Lorena Keough, a Diversified Search managing director

Lorena Keough, a Diversified Search managing director

Meeting the challenges is complicated partly by HR specialization. HR professionals nowadays tend to specialize earlier in their careers in areas such as talent recruitment or compensation. But senior HR jobs increasingly demand leaders that show versatility and can offer a generalist’s view, said Lorena Keough, a Diversified Search managing director.

That means HR executives should consider learning new roles and new specialties if they aim to move up the ranks, participants said. They may even want to try out posts in different departments.

“You have to break the silos,” said Cesar Salas, regional HR and administrative head for the Caribbean and Latin America West Coast for shipping company Hamburg Sud.

Yet executives who reach top ranks would be wise not to confuse versatility with being “a genius. That doesn’t help,” said HR consultant Raul Almeida of Almeida Consulting. Effective leaders recognize the strengths of specialists who work with them, Almeida said, and “leverage the talent on your team.” 

Raul Almeida of Almeida Consulting

Raul Almeida of Almeida Consulting

What’s really essential for leadership is “learning ability,” a willingness to listen, absorb and apply new concepts and information quickly, said Salas of Hamburg Sud.

The importance of emotional intelligence

Leaders also need “emotional intelligence” — that is, an ability to manage their own emotions and recognize the emotions of others ­– to work more effectively with fellow executives, added Marta Ramirez, regional HR director for the Americas for Geodis Wilson USA.



Marta Ramirez, regional HR director for the Americas for Geodis Wilson USA

Marta Ramirez, regional HR director for the Americas for Geodis Wilson USA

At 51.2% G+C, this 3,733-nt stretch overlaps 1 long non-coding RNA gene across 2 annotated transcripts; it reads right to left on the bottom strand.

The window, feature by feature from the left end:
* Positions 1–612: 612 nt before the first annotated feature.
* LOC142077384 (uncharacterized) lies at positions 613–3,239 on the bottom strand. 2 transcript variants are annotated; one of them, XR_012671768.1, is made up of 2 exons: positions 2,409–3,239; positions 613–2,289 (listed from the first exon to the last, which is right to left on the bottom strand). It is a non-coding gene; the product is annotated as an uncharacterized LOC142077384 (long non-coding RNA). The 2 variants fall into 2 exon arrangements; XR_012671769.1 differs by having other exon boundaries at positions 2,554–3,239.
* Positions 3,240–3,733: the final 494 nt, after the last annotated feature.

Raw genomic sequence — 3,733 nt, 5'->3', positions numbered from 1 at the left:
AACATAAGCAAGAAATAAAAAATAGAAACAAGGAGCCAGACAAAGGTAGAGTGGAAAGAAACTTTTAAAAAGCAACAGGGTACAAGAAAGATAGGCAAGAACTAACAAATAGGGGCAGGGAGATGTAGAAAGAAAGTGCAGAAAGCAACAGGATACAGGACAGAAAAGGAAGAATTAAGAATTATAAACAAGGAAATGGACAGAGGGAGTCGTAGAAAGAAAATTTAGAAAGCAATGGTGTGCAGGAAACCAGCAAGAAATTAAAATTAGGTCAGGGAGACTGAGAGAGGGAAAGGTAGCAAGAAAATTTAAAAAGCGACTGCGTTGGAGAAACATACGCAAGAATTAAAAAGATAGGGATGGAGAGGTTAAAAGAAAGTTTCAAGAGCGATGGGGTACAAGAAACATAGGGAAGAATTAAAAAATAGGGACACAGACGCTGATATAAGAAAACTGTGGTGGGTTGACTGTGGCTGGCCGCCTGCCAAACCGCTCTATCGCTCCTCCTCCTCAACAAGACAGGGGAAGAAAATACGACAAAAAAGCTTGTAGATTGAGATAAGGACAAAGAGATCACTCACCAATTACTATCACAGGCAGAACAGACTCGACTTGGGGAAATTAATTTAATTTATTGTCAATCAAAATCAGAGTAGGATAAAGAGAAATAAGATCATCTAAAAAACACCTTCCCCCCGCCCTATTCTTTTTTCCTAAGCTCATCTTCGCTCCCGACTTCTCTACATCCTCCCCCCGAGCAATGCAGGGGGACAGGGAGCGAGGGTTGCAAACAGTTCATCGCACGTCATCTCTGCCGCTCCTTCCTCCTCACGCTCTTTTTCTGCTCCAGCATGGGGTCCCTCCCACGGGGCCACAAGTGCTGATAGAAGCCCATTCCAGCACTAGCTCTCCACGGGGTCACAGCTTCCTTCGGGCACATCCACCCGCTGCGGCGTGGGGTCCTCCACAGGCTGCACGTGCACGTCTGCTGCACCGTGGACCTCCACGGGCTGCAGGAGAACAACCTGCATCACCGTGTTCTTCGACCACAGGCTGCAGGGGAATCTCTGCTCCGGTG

HR leaders often have an edge in emotional intelligence, because they focus on people instead of numbers or materials, participants said. Indeed, some HR chiefs now are being asked to moderate and lead meetings for senior executives for their organizations.

Indeed, the recent naming of former HR director Mary Barra as the new CEO for General Motors shows that HR can be a credible path to the top post at multinationals, said participants.

Sara Baker, Citrix Systems senior HR business partner for the Americas, summed up the changing role of the HR leader this way: “We always need to be visionaries.” 

Sara Baker, Citrix Systems senior HR business partner for the Americas

Sara Baker, Citrix Systems senior HR business partner for the Americas

HR Connections is one of six event series organized by media company WorldCity to bring together executives in the greater Miami area on international business topics. The HR series is sponsored by the University of Miami School of Business Administration, retained executive search firm Diversified Search and employment and labor law firm Littler Mendelson.

The next HR Connections is set for July 18.